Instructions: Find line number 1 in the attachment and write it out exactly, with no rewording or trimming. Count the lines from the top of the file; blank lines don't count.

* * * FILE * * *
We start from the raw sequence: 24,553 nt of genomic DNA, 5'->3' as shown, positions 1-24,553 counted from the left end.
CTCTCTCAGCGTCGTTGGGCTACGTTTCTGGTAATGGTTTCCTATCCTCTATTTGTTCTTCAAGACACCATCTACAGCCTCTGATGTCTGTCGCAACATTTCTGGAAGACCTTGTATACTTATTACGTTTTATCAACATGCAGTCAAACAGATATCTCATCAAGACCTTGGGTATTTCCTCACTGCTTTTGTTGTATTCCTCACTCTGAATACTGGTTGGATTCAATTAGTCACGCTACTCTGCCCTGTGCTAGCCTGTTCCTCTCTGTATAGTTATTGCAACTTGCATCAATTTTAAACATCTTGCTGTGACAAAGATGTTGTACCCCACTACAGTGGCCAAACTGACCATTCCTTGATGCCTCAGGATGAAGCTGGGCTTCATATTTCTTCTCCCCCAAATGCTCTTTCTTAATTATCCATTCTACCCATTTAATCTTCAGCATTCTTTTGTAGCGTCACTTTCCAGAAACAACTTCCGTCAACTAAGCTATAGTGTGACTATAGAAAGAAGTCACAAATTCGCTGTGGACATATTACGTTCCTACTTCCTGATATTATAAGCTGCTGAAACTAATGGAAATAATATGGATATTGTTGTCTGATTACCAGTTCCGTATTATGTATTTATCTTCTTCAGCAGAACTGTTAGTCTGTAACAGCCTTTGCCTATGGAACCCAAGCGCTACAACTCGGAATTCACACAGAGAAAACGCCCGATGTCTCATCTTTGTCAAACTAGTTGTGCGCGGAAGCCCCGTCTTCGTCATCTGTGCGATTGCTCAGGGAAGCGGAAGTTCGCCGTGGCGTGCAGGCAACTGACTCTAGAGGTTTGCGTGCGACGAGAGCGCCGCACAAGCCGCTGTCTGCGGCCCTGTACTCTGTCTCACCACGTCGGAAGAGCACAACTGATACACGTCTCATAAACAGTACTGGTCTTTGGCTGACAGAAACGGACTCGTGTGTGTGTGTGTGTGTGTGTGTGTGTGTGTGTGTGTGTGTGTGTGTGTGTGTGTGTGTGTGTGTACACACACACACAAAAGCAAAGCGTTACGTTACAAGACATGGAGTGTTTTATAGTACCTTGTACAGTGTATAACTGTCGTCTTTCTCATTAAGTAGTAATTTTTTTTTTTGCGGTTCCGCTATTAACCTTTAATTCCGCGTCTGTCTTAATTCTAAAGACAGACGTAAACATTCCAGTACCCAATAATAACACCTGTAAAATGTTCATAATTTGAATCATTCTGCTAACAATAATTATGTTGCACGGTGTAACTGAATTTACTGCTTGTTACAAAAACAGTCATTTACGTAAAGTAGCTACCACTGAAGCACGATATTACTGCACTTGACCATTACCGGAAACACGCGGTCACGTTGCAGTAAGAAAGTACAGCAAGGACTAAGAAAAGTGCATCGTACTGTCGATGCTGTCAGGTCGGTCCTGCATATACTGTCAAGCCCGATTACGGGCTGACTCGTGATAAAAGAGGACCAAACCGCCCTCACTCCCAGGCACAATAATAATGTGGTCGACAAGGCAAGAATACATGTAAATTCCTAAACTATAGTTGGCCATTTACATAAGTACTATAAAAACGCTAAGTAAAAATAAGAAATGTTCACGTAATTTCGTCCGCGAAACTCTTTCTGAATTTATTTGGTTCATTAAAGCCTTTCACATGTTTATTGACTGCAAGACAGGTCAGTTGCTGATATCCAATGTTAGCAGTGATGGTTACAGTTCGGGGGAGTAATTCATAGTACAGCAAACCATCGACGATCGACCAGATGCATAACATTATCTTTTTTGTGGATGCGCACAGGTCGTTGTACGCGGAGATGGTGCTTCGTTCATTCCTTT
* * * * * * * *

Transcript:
We start from the raw sequence: 24,553 nt of genomic DNA, 5'->3' as shown, positions 1-24,553 counted from the left end.